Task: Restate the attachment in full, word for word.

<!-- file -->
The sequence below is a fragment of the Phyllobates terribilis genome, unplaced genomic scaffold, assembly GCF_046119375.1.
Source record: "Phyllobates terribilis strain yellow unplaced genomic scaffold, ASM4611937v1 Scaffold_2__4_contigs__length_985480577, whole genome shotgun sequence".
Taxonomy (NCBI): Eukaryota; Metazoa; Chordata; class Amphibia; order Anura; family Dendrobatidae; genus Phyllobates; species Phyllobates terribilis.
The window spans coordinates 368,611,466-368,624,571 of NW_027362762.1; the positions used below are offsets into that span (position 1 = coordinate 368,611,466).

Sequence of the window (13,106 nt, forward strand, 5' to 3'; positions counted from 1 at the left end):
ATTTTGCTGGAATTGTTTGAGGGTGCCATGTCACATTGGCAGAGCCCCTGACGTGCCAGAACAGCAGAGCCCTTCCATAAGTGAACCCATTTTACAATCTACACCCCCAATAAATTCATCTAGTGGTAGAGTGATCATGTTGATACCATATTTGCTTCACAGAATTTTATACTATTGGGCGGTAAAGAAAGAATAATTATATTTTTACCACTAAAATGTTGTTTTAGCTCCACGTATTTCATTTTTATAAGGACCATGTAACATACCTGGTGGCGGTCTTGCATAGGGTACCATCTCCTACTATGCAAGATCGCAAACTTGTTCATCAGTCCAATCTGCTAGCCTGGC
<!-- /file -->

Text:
The sequence below is a fragment of the Phyllobates terribilis genome, unplaced genomic scaffold, assembly GCF_046119375.1.
Source record: "Phyllobates terribilis strain yellow unplaced genomic scaffold, ASM4611937v1 Scaffold_2__4_contigs__length_985480577, whole genome shotgun sequence".
Taxonomy (NCBI): Eukaryota; Metazoa; Chordata; class Amphibia; order Anura; family Dendrobatidae; genus Phyllobates; species Phyllobates terribilis.
The window spans coordinates 368,611,466-368,624,571 of NW_027362762.1; the positions used below are offsets into that span (position 1 = coordinate 368,611,466).

Sequence of the window (13,106 nt, forward strand, 5' to 3'; positions counted from 1 at the left end):
ATTTTGCTGGAATTGTTTGAGGGTGCCATGTCACATTGGCAGAGCCCCTGACGTGCCAGAACAGCAGAGCCCTTCCATAAGTGAACCCATTTTACAATCTACACCCCCAATAAATTCATCTAGTGGTAGAGTGATCATGTTGATACCATATTTGCTTCACAGAATTTTATACTATTGGGCGGTAAAGAAAGAATAATTATATTTTTACCACTAAAATGTTGTTTTAGCTCCACGTATTTCATTTTTATAAGGACCATGTAACATACCTGGTGGCGGTCTTGCATAGGGTACCATCTCCTACTATGCAAGATCGCAAACTTGTTCATCAGTCCAATCTGCTAGCCTGGC